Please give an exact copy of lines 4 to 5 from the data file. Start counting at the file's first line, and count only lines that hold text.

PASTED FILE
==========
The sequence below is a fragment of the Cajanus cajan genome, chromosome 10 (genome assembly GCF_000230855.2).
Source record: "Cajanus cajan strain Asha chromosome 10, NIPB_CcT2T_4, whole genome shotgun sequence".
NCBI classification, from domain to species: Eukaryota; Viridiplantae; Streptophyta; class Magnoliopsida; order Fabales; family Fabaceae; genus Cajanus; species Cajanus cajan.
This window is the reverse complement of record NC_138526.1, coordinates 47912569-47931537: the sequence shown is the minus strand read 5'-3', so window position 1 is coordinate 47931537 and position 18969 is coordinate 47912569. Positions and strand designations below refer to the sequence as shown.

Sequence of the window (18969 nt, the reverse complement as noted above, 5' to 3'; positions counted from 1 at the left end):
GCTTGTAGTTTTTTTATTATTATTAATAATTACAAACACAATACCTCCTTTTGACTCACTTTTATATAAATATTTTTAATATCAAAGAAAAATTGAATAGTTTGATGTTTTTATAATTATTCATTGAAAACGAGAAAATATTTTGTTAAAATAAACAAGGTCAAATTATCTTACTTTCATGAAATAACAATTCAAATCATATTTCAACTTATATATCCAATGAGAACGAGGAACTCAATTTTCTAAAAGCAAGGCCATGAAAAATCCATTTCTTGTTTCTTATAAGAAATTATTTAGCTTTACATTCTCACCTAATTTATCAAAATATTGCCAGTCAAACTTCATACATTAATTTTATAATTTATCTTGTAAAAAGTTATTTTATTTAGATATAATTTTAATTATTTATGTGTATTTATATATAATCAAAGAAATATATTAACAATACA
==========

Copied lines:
This window is the reverse complement of record NC_138526.1, coordinates 47912569-47931537: the sequence shown is the minus strand read 5'-3', so window position 1 is coordinate 47931537 and position 18969 is coordinate 47912569. Positions and strand designations below refer to the sequence as shown.

Sequence of the window (18969 nt, the reverse complement as noted above, 5' to 3'; positions counted from 1 at the left end):